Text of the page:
Pregnancy registry: There is a pregnancy exposure registry that monitors pregnancy outcomes in women exposed to semaglutide (the active ingredient in Ozempic and Ozempic) during pregnancy. Pregnant women exposed to semaglutide and healthcare providers are encouraged to contact Novo Nordisk at 1-800-727-6500.
Withholding or providing inaccurate information about your health and medical history in order to obtain treatment may result in harm, including, in some cases, death.
What are the most serious side effects that I or a caregiver should monitor for when taking Ozempic?
If you are experiencing a medical emergency, call 911 or seek immediate medical attention.
These serious side effects can occur with Ozempic. You or a caregiver should carefully monitor for these side effects, especially in the beginning of treatment and with dose changes.
Thyroid C-Cell Tumors: In mice and rats, semaglutide (the active ingredient in Ozempic and Ozempic) caused an increase in thyroid C-cell tumors, including medullary thyroid carcinoma (MTC). It is unknown whether Ozempic causes thyroid C-cell tumors in humans. There were cases of MTC reported in patients who took liraglutide (the active ingredient in Victoza and Saxenda) after the drug was put on the market. Ozempic is contraindicated in patients with a family history of MTC or in patients with Multiple Endocrine Neoplasia syndrome type 2 (MEN 2). Tell your provider if you get a lump or swelling in your neck, hoarseness, trouble swallowing, or shortness of breath. These may be symptoms of thyroid cancer.
Inflammation of Pancreas (Acute Pancreatitis): Monitor for signs of acute pancreatitis, including severe abdominal pain that does not go away, sometimes radiating to the back, with or without vomiting.
Diabetic Retinopathy Complications in Patients with Type 2 Diabetes: If you have type 2 diabetes, tell your provider right away if you experience changes in vision.
Never Share a Pen: Pen-sharing poses a risk of infection.
Low Blood Sugar (hypoglycemia): Ozempic lowers blood glucose. It can cause too low blood sugar in patients with type 2 diabetes who also take another glucose control medication. Monitor your blood sugar and watch out for signs of too low blood sugar such as dizziness, blurred vision, mood changes, sweating, or fast heartbeat.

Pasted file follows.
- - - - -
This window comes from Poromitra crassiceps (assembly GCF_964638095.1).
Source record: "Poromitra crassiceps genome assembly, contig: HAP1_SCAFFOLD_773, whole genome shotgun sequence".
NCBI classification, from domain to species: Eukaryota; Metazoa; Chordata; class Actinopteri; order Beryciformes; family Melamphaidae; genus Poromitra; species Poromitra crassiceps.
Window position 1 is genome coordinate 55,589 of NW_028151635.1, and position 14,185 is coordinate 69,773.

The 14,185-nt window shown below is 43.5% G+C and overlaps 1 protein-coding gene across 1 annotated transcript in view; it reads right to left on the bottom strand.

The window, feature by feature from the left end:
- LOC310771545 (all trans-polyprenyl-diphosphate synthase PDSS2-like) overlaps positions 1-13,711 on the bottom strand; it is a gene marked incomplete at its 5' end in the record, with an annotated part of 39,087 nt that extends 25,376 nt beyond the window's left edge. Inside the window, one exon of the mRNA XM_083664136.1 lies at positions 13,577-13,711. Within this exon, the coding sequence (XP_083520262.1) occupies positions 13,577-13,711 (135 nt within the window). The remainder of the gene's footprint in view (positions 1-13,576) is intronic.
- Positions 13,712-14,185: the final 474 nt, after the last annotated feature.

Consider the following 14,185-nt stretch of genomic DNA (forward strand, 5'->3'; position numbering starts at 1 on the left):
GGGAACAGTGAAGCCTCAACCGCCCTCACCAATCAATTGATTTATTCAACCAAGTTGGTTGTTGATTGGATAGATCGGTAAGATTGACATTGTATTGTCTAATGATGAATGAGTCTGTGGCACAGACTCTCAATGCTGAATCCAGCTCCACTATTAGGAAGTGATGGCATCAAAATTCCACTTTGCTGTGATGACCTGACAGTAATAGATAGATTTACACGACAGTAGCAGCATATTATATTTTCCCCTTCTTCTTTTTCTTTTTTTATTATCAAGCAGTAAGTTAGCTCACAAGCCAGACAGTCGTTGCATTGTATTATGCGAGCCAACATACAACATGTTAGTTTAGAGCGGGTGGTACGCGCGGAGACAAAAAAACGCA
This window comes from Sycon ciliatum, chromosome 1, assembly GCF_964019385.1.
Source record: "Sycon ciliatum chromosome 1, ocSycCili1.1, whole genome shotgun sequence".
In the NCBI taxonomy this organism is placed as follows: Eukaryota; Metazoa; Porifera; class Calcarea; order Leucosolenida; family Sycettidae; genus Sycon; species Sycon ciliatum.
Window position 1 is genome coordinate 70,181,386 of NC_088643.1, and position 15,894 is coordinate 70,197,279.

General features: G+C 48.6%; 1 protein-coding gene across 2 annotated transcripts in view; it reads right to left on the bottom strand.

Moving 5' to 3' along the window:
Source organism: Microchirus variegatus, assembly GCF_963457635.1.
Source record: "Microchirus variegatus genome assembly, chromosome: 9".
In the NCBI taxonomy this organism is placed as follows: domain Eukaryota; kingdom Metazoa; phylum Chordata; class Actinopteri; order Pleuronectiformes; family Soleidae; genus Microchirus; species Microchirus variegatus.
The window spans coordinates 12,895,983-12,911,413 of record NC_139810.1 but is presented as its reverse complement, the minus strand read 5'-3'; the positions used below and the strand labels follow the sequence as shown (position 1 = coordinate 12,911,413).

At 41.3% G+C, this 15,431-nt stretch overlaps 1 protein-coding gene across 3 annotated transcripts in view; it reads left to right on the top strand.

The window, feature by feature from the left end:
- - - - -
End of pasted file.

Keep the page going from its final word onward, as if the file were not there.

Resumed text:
Acute Kidney Injury: In people who have kidney problems, diarrhea, nausea, and vomiting may cause a loss of fluids (dehydration) which may cause kidney problems to get worse. It is important for you to drink plenty of water to help reduce your chance of dehydration.
Serious Allergic Reactions: Stop using Ozempic right away if you experience symptoms of a serious allergic reaction, including swelling of your face, lips, tongue or throat, severe rash or itching, very rapid heartbeat, problems breathing or swallowing, or fainting or feeling dizzy.
Acute Gallbladder Disease: Ozempic may cause gallbladder problems, including gallstones. Some gallbladder problems require surgery. Tell your provider right away if you have pain in your upper stomach, yellowing of skin or eyes (jaundice), fever, or clay-colored stools.
Increase in Heart Rate: Tell your provider right away if you have a racing heartbeat while at rest.
Suicidal Behavior and Ideation: You should pay attention to any mental health changes, especially sudden changes in your mood, behaviors, thoughts, or feelings. Call your healthcare provider right away if you have any mental changes that are new, worse, or worry you.
What are the most common side effects of Ozempic?
You are encouraged to report negative side effects of prescription products:
Contact Novo Nordisk Inc. at 1-833-934-6891
Contact FDA MedWatch at 1-800-FDA-1088 or visit www.fda.gov/medwatch
This information is not comprehensive. Please see the full Prescribing Information for complete safety information.